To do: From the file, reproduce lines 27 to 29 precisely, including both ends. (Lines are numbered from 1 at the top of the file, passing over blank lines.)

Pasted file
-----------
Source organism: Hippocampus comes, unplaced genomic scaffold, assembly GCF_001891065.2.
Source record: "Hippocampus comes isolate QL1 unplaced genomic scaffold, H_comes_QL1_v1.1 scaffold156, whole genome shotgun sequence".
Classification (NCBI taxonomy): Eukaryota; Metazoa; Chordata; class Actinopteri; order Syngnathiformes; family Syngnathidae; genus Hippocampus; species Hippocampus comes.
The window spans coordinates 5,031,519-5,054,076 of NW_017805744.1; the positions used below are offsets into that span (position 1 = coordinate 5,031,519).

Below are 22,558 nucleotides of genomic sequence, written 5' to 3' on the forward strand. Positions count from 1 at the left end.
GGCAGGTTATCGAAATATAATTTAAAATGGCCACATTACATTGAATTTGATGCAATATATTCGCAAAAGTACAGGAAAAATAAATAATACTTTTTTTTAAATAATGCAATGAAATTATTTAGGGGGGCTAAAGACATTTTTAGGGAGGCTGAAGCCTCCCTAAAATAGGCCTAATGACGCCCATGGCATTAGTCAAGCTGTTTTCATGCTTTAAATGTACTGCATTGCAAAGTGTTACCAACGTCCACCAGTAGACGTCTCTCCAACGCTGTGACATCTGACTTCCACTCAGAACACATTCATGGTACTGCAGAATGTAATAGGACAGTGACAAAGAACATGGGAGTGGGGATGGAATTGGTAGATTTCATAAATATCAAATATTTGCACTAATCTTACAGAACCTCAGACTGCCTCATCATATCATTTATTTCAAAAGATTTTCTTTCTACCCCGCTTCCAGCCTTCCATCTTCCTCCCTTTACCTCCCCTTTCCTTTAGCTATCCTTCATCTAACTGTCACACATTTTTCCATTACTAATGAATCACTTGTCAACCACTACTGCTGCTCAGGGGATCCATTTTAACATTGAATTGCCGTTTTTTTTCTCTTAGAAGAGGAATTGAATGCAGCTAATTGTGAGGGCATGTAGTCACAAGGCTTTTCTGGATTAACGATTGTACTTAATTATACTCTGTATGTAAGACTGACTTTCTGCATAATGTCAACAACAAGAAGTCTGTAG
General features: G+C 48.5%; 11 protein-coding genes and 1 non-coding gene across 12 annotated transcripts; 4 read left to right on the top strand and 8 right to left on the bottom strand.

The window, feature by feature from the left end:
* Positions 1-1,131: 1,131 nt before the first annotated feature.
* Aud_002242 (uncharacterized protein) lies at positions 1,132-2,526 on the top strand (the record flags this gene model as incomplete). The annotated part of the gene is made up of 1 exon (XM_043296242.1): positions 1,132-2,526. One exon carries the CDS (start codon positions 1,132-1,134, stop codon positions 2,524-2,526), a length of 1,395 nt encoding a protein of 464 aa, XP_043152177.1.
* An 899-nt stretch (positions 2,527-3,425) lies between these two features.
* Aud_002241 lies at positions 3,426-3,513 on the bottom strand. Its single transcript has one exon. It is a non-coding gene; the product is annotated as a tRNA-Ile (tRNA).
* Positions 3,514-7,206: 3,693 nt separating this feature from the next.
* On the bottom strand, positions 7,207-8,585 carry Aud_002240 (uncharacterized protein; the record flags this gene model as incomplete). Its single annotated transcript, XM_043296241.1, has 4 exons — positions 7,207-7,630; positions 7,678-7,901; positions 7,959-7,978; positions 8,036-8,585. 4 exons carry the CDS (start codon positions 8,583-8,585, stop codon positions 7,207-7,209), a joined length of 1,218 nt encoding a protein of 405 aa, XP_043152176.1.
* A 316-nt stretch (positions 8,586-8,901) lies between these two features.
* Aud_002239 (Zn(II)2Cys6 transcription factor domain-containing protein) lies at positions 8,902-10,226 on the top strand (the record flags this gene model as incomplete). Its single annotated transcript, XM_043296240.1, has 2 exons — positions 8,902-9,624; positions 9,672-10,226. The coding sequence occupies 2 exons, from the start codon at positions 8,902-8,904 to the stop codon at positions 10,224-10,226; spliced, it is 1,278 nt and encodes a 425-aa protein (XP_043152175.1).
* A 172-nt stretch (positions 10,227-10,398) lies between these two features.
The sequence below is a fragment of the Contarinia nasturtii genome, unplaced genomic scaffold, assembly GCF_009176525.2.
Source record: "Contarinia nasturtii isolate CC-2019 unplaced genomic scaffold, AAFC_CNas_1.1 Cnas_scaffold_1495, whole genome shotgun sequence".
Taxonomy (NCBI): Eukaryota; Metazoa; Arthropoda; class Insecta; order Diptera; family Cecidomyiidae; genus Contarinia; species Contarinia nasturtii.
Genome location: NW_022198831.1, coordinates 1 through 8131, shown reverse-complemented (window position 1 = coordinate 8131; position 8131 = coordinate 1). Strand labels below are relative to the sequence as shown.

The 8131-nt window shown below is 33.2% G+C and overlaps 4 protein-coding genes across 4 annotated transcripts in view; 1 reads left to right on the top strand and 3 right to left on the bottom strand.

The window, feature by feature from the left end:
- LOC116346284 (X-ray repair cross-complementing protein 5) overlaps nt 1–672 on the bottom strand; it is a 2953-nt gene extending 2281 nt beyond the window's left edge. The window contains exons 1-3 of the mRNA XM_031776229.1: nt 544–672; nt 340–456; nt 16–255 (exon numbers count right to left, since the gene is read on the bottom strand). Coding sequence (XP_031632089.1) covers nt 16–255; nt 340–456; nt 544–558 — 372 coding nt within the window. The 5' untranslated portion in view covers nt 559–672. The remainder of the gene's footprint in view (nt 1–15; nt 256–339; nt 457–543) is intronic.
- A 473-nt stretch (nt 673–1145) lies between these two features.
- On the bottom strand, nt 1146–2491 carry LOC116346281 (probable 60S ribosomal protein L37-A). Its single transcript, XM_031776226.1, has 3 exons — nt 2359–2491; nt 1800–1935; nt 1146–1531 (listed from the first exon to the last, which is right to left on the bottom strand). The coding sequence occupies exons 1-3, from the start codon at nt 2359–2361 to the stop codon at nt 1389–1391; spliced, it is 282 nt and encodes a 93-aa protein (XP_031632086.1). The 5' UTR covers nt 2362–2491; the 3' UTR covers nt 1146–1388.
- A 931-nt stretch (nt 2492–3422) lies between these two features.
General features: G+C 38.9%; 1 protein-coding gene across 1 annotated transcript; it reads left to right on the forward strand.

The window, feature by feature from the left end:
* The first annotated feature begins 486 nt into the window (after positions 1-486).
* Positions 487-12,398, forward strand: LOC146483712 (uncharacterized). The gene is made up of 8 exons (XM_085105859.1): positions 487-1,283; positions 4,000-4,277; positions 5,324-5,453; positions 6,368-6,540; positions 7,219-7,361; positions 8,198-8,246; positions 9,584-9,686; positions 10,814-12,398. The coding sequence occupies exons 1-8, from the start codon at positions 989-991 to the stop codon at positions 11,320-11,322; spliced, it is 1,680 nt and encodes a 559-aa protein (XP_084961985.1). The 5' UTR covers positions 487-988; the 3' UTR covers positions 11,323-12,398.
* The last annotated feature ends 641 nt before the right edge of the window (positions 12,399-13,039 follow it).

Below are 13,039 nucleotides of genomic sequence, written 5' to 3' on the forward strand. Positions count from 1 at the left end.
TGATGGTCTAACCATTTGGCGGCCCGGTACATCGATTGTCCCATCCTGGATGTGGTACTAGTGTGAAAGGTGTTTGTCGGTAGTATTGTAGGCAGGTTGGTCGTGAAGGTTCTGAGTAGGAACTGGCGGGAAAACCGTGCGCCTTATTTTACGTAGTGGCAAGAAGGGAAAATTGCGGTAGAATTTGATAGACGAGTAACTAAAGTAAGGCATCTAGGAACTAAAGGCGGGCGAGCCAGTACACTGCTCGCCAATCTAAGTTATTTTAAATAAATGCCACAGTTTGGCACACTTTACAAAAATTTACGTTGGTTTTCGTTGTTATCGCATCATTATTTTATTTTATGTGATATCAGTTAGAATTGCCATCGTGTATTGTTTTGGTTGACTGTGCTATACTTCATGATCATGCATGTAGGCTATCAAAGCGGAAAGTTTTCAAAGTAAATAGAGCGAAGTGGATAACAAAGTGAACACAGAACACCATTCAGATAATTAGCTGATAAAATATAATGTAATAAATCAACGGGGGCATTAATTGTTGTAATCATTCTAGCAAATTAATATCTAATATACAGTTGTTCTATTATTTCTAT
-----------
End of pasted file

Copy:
- A 931-nt stretch (nt 2492–3422) lies between these two features.
General features: G+C 38.9%; 1 protein-coding gene across 1 annotated transcript; it reads left to right on the forward strand.

The window, feature by feature from the left end: